Confessions of a reluctant gentrifier. By Eula Biss
    Is it too late to save Hong Kong from Beijing’s authoritarian grasp? By Howard W French
    Patagonia and The North Face: saving the world – one puffer jacket at a time. By Marisa Meltzer
    Killer, kleptocrat, genius, spy: the many myths of Vladimir Putin. By Keith Gessen
    Into the woods: how one man survived alone in the wilderness for 27 years. By Michael Finkel

    This is just from the top of their list.

    [Reply]

    Posted on May 13th, 2017 at 9:47 am Reply | Quote
  • G. Eiríksson Says:

    Speaking of non-sluggish things: anyone here into scripting (programming)? I specifically have something in mind like AutoHotKey ; a most brilliant app.

    You can program your PC to do literally anything.

    Such as insert special characters on the press of a button. «Put Your Keyboard’s Unused Keys to Use (by Turning Them into Awesome Shortcuts)».

    [Reply]

    SVErshov Reply:

    I written few primitive viruses on assembler in 90s. cool experience talk directly to processor and kill it, like something alive. take a look at code of those assembler viruses, such briliance and geniality will be never seen in programing again. at lot of distruction power loaded into few lines of code. powerfull server at this time run on 4mb of RAM.

    [Reply]

    G. Eiríksson Reply:

    I started my computing, nongamewise on 486 and also green-screen computers. Both from my grand-dad. I was like 9 years old. Windows 3.0 is one of the smoothest OSes I’ve tried. Gamewise it was Nintendo® (ES), at age 5.

    So it literally killed the CPU? Was that through overheating?

    [Reply]

    SVErshov Reply:

    not physically, that was early buffer overflow attacks, virus write itself into boot loading sector on HD, so after each restart computer get frozen or HD formated. at these days it was deadly attack, no any devence against it was possible and plenty of vulnarabilities.

    SVErshov Reply:

    tablets keyboards nowadays really cool, it change to many layouts while you type and can remember everything you type. can provide valuable suggestions. if it will go in that direction for few years more, these keyboards will type everything, all you’ll have to do just think.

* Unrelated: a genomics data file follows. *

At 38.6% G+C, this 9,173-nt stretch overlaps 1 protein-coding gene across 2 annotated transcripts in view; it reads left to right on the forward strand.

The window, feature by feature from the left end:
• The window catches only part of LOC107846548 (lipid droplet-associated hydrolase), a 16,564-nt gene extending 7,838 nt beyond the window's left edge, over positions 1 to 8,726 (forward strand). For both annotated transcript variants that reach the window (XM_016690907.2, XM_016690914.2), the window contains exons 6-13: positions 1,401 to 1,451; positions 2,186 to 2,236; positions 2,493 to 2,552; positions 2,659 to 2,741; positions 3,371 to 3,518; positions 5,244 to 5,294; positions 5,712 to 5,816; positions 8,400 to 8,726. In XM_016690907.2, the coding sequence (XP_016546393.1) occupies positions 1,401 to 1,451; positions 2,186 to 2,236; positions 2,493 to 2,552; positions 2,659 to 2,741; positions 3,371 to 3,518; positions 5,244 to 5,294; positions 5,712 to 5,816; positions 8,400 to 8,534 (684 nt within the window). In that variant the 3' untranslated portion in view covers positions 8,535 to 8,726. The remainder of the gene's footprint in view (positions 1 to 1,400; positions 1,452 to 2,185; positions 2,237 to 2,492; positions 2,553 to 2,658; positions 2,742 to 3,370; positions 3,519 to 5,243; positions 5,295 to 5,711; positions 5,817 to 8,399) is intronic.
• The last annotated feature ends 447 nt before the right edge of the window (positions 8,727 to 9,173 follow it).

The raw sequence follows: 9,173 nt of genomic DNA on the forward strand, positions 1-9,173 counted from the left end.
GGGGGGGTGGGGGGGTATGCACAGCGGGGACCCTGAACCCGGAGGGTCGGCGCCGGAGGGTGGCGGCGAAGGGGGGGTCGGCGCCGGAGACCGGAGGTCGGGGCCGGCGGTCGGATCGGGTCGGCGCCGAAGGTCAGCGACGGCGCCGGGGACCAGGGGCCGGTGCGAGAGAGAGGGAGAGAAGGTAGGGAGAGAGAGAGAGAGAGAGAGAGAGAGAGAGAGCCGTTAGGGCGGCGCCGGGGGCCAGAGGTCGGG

where those guys gone? sorry for asking that.

    [Reply]

    SVErshov Reply:

    I hope after simetimes humans will stop thinkig too, machine will think and type, and we all become readers, there would no point in writing, we can just read absolutely fantastic staff written by machines.

    [Reply]

    G. Eiríksson Reply:

    Yes, thinking is already being outsorced. Land sort of mentioned paracirca such in http://www.xenosystems.net/de-localized/

    —» For decades now, everyone who has thought about the matter at all has known that we were going to arrive here — which is to say nowhere in particular — and we almost have. It struck me forcibly in Cambodia, where connectivity was difficult enough to impinge on consciousness, that being linked near-continuously to nowhere (in particular) had become a fundamental expectation of my psychological existence. Twitter, ‘where’ I am still a novice, had drastically reinforced the blogger mentality that ejects the mind from place. Thoughts now latch onto online articulation as their natural zone of consolidation, entangled in social networks exempted from geography. A neural-implant twitter chip, uplinked through satellite to the Internet, seemed to be an inevitable consummation of current micro-media trends. » (Feb 5, 2014).

    Not only thinking words, but images. I can see the utility of DynamAI projecting to you different versions of your day as you wake up, maybe a few versions which you can then pick one or two from and the AI will help you go that path in your day. One is writing a program, the other is going to the store.

    It’s not like these things are difficult already, but the video the AI will show you is including of weather, so you already can see how that plan will go before you step out because the traffic is included as well. The amount of traffic projected that time of day. It also adds people you know into the vision, if they are liable to be nearby. It’s like a projection of things likely to happen. Including everything like projected rate of terrorism in the area based on 100 years of data.

    There’s coming a time when we’ll use all these Science reports in our daily lives.

    SVErshov Reply:

    I had a conversation recently with amazon customers support guy, he asked me same stupid question 3 times, that is how I know he is human.

    Posted on May 13th, 2017 at 10:30 am Reply | Quote
  • G. Eiríksson Says:

    @John Hannon

    A threat to this aesthetic-emotional bundle of desire is like a knife at the throat.

    Darn, just tell me about dealing with someone’s libidinal stupidity.

    [Reply]

    John Hannon Reply:

    Not quite sure I catch your drift there, Mr E.
    Anyway, here’s a bit more cosmic debris from “Evolution’s End” –

    “Truth is function, not a thing, idea, event, or semantic slogan. Truth is how creation works. Understand function and you are home-free. The opposite of truth is delusion, the non-functional. My fearful self-sense, a ‘raging bundle of desire in a dying animal’ as W.B. Yeats calls it, is the only delusion there is. All else is God.”